"hard seed," O.E. hnutu, from P.Gmc. *khnut- (cf. O.N. hnot, Du. noot, O.H.G. hnuz, Ger. nuß "nut"), from PIE *knu- "lump" (cf. L. nux, see nucleus). Sense of "testicle" is attested from 1915. Nuts as a derisive retort is attested from 1931. The nut that goes onto
a bolt is first recorded 1611 (used of other small mechanical pieces since 1426). Amer.Eng. slang sense of "amount of money required for something" is first recorded 1912. Nuts and bolts "fundamentals" is from 1960.

"crazy," 1846, from earlier be nutts upon "be very fond of" (1785), which is possibly from nuts (n., pl.) "any source of pleasure" (1617), from nut (q.v.). Sense influenced probably by metaphoric application of nut to "head" (1846, e.g. to be off one's nut "be insane," 1860). Nut "crazy person, crank"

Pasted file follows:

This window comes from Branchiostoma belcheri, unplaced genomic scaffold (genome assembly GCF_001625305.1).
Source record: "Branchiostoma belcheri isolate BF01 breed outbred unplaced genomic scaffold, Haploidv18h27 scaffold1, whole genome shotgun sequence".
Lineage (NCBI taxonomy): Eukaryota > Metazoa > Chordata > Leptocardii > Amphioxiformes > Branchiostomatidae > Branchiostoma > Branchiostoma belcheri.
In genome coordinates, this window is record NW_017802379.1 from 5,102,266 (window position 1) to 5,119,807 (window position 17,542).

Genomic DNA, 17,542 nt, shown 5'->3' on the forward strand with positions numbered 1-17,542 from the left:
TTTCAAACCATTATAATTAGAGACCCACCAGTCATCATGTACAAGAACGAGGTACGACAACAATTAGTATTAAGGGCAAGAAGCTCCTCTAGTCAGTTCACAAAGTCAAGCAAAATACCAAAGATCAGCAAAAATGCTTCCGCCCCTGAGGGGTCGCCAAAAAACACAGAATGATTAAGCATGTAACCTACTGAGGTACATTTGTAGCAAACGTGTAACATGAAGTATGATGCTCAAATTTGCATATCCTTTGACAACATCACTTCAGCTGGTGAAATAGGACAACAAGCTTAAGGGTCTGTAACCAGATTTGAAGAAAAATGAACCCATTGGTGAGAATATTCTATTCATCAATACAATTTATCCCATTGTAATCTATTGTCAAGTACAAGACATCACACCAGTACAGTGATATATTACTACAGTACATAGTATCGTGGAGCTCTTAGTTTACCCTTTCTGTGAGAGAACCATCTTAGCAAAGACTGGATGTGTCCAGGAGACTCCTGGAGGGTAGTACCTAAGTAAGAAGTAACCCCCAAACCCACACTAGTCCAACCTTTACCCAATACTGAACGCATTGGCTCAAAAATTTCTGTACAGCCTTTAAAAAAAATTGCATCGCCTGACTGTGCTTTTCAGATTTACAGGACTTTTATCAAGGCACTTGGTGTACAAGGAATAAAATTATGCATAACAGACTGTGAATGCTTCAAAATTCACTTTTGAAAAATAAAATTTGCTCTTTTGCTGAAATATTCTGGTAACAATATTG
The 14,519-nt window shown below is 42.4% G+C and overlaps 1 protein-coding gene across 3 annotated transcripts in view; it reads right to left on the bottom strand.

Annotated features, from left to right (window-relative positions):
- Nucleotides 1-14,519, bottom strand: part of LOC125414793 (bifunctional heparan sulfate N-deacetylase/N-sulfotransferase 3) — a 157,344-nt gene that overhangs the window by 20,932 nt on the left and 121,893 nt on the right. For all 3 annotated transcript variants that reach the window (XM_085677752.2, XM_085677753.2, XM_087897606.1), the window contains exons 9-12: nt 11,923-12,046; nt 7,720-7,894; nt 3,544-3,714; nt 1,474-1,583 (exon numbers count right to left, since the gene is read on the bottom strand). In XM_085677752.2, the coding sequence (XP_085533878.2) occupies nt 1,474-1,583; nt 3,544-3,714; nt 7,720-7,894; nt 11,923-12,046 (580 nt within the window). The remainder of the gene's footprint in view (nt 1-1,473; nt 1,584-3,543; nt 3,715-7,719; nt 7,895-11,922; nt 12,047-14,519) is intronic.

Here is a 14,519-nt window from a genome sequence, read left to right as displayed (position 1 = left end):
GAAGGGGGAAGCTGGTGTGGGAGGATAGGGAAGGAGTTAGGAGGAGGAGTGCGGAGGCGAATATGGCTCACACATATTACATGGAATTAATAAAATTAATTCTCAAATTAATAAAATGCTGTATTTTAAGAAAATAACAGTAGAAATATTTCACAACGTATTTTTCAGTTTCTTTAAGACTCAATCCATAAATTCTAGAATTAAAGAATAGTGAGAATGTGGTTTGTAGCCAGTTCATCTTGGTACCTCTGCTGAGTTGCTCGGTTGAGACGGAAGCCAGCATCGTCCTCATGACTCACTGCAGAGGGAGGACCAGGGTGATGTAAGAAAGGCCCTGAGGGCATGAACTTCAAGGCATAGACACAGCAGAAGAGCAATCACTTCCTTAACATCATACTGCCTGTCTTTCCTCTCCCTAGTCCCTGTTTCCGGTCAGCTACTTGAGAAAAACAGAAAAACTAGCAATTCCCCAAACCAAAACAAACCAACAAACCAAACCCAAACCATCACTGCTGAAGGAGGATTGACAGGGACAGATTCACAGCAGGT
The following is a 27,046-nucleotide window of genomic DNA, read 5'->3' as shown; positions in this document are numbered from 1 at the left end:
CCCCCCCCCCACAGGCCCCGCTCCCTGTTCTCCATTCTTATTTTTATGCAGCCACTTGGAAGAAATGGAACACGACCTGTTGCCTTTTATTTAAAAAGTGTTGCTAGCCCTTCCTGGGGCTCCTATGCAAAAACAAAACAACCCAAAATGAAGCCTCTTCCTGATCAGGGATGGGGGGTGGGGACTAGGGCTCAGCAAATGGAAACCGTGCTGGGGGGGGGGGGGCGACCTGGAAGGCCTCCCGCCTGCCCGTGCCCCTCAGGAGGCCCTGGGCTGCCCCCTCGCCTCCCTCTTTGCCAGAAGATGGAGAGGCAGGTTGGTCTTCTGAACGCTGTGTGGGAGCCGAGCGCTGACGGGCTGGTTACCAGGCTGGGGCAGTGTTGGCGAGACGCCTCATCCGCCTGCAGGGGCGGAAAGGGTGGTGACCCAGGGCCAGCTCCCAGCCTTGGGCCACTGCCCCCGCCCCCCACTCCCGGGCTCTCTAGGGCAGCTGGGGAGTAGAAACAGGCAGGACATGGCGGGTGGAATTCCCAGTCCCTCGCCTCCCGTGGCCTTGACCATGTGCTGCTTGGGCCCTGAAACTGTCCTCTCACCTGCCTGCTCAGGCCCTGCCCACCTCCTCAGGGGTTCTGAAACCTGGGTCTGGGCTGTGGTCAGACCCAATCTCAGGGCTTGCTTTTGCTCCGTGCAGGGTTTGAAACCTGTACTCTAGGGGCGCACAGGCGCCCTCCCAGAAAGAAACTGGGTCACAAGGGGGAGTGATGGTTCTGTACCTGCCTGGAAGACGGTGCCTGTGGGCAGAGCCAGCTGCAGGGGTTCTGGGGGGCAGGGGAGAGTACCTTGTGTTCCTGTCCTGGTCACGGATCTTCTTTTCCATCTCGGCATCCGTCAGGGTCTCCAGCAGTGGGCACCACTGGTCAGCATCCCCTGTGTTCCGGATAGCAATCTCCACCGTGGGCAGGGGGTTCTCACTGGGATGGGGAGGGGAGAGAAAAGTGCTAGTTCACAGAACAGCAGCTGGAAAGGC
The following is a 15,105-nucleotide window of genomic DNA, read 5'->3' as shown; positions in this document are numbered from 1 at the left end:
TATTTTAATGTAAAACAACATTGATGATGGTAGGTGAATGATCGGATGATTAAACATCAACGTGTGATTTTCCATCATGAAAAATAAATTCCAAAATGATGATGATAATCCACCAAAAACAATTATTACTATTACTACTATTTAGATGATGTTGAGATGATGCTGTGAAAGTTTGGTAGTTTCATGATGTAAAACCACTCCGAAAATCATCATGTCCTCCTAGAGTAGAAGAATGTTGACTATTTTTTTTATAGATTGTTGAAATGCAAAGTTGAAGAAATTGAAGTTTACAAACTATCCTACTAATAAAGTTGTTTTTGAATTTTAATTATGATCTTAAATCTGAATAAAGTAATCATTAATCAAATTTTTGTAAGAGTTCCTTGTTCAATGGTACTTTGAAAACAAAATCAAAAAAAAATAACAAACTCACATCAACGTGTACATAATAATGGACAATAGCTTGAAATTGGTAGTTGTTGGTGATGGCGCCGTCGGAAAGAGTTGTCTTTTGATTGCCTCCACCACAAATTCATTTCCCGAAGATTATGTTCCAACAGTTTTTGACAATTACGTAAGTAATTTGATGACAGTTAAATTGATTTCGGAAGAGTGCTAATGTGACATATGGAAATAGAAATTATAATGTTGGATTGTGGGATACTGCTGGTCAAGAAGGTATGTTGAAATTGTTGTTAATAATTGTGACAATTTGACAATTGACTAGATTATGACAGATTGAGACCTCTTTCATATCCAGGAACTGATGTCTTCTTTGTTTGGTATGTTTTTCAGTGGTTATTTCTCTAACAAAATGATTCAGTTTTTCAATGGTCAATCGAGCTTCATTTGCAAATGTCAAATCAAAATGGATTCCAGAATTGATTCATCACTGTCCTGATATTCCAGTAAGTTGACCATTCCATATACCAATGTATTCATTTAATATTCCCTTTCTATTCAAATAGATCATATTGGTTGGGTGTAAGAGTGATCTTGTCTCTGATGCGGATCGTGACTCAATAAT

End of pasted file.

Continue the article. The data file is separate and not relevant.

is attested from 1903, (British form nutter first attested 1958). Connection with the slang "testicle" sense has tended to nudge it toward taboo. "On the N.B.C. network, it is forbidden to call any character a nut; you have to call him a screwball." ["New Yorker," Dec. 23, 1950] "Please eliminate the expression 'nuts to you' from Egbert's speech." [Request from the Hays Office regarding the script of "The Bank Dick," 1940] This desire for avoidance accounts for the euphemism nerts (c.1925). Nutty "crazy" is first attested 1898.
Online Etymology Dictionary, © 2010 Douglas Harper
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American Heritage
Science Dictionary
nut   (nŭt)  Pronunciation Key